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Targeted Medical Review Changes for Outpatient Therapy Services

by • February 11, 2018 • 18 Comments

On February 9, 2018, the United States Senate and House of Representatives passed H.R. 1892 – “Bipartisan Budget Act of 2018” and President Trump signed the bill into law at approximately 8:30am ET on February 9, 2018. The bill passed the Senate by a vote of 71-28 and passed the House of Representatives by a vote of 240-186.

This legislation contains several important implications that will have an impact on outpatient therapy services provided by physical therapists, physical therapist assistants, occupational therapists, occupational therapy assistants and speech-language pathologists. This legislation changes the following regarding outpatient therapy services:

  • Annual outpatient therapy cap, exception process, and use of the KX modifier
  • Dollar threshold for the targeted medical review process
  • Payment rates for services provided by a physical therapist assistant or occupational therapy assistant

In this article, I will explain changes to the dollar threshold for targeted medical reviews and factors that will have an impact on what claims are reviewed for exceeding the dollar threshold for the targeted medical review. To read about the changes to the annual therapy, exception process and use of the KX modifier, click HERE. To read about payment changes for services provided to Medicare beneficiaries provided by a physical therapist assistant and occupational therapy assistant, click HERE.

Beginning with dates of service on and after January 1, 2018, the annual dollar amount for the targeted medical review will be

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18 thoughts on “Targeted Medical Review Changes for Outpatient Therapy Services”

  1. Sally Newman says:

    Hi . I am assuming this cap applies to outpatient hospital as well as private practice PT. Is that correct?

    Thank you

    1. Rick Gawenda says:


  2. Jill LaRock says:

    As a Critical Hospital in 2017, we calculated our charges using our own fee schedule as we are not reimbursed using the physician fee schedule. Then during one of the recent periods under short term continuing resolution we were instructed to calculate charges for the purpose of the hard cap based on the allowable charges in the physician fee schedule. Under this new legislation what resource should CRITICAL ACCESS HOSPITALS be using to calculate charges for the purpose of applying the KX modifier and tracking the medical review threshold.

    1. Rick Gawenda says:

      If you are asking what tool you should use, there are several options for you to consider. The best, in my opinion, is the APTA Medicare Physician Fee Schedule calculator as that tool takes into account the multiple procedure payment reduction policy. I would also recommend you read questions 2 and 3 of this article:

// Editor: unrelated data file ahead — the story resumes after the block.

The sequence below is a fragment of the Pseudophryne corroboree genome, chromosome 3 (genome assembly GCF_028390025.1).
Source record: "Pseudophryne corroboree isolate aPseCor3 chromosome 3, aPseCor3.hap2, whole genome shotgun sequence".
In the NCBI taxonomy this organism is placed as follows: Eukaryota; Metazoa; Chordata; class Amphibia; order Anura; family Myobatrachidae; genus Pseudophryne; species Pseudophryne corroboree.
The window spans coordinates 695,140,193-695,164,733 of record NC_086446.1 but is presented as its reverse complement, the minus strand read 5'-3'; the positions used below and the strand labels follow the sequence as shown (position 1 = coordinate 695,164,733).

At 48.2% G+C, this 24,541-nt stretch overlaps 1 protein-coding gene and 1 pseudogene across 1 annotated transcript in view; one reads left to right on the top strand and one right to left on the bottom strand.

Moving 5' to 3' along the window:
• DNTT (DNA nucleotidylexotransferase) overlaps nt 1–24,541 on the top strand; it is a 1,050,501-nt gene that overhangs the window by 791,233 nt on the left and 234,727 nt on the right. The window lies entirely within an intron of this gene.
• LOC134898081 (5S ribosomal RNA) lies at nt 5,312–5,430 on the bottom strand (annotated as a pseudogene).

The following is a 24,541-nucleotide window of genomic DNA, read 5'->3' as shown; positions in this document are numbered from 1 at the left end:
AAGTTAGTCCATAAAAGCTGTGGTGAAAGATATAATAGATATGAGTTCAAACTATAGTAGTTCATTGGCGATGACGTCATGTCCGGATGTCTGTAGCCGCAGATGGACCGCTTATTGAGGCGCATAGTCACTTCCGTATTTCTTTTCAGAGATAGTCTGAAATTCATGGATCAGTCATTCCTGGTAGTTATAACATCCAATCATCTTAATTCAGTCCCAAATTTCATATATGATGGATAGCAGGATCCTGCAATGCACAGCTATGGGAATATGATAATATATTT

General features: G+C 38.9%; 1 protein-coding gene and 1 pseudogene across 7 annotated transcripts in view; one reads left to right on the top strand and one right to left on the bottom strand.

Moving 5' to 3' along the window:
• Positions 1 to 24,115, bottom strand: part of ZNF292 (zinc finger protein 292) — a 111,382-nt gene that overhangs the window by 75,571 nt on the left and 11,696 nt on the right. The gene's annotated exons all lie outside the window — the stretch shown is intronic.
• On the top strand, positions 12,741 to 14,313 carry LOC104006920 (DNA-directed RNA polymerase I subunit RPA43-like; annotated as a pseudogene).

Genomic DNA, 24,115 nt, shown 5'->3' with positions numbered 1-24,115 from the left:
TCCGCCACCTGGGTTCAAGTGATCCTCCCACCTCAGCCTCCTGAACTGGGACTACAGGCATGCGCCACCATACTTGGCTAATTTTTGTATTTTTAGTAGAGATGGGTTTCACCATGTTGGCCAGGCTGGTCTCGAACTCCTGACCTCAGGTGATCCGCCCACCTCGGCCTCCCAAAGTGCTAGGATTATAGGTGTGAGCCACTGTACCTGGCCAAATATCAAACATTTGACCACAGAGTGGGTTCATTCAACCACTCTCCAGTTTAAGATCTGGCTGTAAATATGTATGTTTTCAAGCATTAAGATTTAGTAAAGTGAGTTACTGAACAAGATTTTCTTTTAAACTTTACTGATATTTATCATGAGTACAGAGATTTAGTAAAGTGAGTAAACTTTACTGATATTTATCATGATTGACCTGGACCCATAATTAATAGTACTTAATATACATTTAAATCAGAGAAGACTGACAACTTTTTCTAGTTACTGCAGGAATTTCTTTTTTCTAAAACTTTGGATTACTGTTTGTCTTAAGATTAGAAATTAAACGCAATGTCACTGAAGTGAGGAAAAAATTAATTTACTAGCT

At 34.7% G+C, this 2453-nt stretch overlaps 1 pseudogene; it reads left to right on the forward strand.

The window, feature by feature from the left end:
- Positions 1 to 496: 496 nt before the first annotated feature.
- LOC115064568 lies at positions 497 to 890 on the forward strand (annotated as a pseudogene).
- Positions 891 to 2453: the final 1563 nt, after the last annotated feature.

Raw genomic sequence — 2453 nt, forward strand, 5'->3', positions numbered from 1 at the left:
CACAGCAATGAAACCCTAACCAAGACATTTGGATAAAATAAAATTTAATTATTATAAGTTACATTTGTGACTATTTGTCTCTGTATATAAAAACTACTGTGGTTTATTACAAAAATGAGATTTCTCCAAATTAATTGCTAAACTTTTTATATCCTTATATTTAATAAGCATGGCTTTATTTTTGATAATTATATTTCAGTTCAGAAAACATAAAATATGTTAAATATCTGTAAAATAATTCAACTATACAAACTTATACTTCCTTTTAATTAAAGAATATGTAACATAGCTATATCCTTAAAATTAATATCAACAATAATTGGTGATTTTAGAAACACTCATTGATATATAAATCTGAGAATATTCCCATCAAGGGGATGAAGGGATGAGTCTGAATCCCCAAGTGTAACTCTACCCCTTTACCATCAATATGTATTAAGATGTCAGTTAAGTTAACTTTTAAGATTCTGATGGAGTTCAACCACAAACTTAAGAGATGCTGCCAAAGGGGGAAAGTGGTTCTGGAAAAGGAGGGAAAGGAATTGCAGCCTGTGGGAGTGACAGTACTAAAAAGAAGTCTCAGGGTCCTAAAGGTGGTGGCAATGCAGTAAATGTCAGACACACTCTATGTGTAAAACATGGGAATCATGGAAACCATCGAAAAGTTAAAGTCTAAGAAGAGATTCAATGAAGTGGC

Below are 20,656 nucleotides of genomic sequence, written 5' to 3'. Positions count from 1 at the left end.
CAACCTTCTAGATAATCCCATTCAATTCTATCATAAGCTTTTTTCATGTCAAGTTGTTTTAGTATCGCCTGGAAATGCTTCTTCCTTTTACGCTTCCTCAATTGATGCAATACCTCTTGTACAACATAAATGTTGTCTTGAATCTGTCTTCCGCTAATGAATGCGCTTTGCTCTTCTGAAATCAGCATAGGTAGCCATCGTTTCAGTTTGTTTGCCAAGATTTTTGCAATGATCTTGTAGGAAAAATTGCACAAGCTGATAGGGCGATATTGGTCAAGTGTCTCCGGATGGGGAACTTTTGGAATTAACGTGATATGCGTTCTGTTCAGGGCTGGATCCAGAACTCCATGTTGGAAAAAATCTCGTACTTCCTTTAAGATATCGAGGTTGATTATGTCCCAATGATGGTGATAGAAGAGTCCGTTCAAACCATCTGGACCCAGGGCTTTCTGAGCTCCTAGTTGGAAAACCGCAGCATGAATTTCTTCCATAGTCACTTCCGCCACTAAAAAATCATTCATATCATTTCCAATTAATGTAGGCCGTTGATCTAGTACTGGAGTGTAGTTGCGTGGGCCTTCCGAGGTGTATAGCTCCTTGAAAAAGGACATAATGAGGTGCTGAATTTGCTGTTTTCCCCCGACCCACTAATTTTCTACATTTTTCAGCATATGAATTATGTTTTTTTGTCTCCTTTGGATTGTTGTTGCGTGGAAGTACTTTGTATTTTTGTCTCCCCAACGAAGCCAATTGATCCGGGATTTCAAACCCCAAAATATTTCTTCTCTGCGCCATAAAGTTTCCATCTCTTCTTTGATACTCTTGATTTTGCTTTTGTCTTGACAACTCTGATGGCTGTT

3. Cheryl White says:

    Should there be an ABN for anyone who exceeds the $3000?

    1. Rick Gawenda says:

      Please read bottom paragraph of this article. I have added an additional paragraph.

  4. Lindsay Ison says:

    Could you please clarify what constitutes a “medical condition” as a factor that may trigger medical review? Osteoarthritis is a medical condition, for example, but one that physical therapists regularly treat.

    1. Rick Gawenda says:

      I can’t define “medical condition” since I did not create these factors.

  5. Susan Bertram says:

    If we exceed the $3000, have a medical review and the services are found not to be medically necessary, who is responsible for the services (the therapy provider or the patient)/

    1. Rick Gawenda says:

      The provider would be if no ABN was issued. f you thought services were still medically necessary, an ABN would not have been issued. If denied above the $3,000, you would go through the appeals process.

  6. Jason Demetros says:

    I have seen some conflicting information on what dollar amount the kx modifier should be applied. Is the kx modifier applied at the $2010 level (current practice) or $3000 threshold?


  7. CJ Allen says:

    If we apply the KX modifier for services over 2010, could we then issue an ABN when patient reaches the 3000 if we believe at that point services are no longer medically necessary but the patient wants to continue?

    1. Rick Gawenda says:

      That could be an example when to issue an ABN. I would also recommend you check out my ABN FAQs at

  8. Deb Sarro says:

    When we have reached the $3000 and feel it is clinically appropriate to continue – your info indicates ” If a provider is appending the KX modifier to services that have exceeded $3,000 in calendar year 2018″. Does that mean we add an additional modifier?

    1. Rick Gawenda says:

      If a Medicare beneficiary exceeds $2010 PT and SLP combined or a separate $2010 for OT in calendar year 2018 and still requires skilled therapy services, the provider would need to append the KX modifier to those services that have exceeded that dollar amount threshold.

      1. Deb Sarro says:

        Right and then when we need to go beyond second cap is there a different, or additional, modifier needed?

        1. Rick Gawenda says:

          There is no second cap. There is one cap which is $2010 in calendar year 2018. This article may also be helpful to you:

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